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Journal American Rhododendron Society

Current Editor:
Dr. Glen Jamieson ars.editor@gmail.com


Volume 52, Number 2
Spring 1998

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Commentary
Allan Anderson
Franklin Lakes, New Jersey

        Retirement is a time when many of us are required to accept an abrupt change in the substance of our lives. Some approach retirement with a vague sense of dread wondering how they will fill so many empty hours. Others eagerly anticipate retirement as a time when they can pursue the activities they didn't have time for while earning a living. Rhododendrons and especially the pursuit of new rhododendrons through hybridizing has the power to give us a new focus and provide stimulating, even exciting activity to replace our former careers.
        Frank Lloyd Wright wrote about architecture, notably his architecture, as something that could "nourish the human spirit." I'm not precisely sure what this phrase means but it has a resonance that suggests a germ of truth. The human spirit is nourished by art and by music and by other things as well, but gardening with rhododendrons and the seeking of exciting new plants can give our lives a purpose that more than replaces our former concerns.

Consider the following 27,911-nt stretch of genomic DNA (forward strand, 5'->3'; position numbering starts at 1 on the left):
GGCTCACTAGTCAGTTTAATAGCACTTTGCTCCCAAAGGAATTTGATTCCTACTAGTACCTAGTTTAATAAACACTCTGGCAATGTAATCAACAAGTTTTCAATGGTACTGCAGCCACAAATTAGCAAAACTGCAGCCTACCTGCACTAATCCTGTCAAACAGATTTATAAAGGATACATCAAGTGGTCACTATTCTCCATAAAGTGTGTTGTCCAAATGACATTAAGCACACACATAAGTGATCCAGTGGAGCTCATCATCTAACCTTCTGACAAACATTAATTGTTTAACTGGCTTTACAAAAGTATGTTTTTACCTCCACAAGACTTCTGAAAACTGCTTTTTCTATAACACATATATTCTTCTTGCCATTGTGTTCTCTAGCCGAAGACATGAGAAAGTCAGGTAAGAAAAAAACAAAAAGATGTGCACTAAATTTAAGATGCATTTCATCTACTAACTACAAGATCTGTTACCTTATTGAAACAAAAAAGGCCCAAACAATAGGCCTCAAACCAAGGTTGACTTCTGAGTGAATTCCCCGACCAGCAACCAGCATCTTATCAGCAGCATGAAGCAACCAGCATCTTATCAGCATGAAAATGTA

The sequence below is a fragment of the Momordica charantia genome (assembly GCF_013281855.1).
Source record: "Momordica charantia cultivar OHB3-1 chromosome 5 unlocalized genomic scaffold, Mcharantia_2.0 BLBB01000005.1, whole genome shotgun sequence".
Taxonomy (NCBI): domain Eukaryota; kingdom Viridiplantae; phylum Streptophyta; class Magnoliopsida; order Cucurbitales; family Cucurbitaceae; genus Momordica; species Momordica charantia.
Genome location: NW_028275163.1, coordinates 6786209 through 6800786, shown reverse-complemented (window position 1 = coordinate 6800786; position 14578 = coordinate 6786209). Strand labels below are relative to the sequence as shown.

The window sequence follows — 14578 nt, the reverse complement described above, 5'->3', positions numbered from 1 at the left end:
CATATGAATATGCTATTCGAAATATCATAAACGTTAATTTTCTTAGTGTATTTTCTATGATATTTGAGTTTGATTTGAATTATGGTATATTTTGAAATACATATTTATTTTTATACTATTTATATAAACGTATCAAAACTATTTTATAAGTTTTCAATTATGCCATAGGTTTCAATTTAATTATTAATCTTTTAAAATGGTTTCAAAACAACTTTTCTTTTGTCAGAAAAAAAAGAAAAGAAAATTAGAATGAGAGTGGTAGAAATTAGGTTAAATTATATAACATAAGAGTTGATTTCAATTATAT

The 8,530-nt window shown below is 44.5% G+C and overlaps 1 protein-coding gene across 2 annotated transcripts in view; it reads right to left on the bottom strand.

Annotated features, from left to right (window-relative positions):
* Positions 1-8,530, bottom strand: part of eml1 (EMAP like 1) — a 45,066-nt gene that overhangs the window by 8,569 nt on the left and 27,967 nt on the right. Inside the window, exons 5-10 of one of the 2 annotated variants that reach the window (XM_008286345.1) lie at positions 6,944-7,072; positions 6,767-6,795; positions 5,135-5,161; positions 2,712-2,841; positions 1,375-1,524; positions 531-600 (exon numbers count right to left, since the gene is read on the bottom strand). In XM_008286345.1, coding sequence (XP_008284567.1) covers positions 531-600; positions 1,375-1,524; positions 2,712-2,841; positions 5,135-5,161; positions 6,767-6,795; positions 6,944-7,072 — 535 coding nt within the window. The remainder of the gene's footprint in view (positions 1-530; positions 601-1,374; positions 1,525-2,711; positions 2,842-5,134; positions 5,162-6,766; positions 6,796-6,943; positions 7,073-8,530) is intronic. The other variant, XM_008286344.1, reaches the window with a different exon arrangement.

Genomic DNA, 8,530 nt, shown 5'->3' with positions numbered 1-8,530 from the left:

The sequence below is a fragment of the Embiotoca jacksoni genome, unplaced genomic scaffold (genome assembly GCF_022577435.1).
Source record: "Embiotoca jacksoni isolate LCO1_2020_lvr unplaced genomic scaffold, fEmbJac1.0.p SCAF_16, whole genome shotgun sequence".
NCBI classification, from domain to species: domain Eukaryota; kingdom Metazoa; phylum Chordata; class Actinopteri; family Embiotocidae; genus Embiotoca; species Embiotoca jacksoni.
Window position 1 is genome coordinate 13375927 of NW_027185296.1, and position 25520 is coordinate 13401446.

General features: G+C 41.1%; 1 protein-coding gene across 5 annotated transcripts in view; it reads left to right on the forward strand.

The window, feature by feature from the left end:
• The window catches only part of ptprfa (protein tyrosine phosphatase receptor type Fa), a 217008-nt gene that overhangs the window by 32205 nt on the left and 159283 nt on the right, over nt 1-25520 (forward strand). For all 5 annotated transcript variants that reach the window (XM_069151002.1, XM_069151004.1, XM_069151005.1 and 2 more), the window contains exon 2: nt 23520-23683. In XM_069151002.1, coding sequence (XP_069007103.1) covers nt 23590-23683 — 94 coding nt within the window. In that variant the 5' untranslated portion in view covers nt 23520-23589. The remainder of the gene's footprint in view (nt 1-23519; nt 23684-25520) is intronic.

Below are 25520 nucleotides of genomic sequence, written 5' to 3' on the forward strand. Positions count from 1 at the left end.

Rhododendron breeding is still early in its stage of development. Much remains to be done about flower truss formation, plant habit, leaf retention, extending the hardiness of the "showier" sorts and adaptability in general. Anyone can choose one or more of these objective to keep the mind engaged and fingernails dirty...day-to-day, month-to-month and year-to-year. In addition we can benefit from the better physical health and the happiness that results from contributing to the earth's beauty.


Volume 52, Number 2
Spring 1998

DLA Ejournal Home | JARS Home | Table of Contents for this issue | Search JARS and other ejournals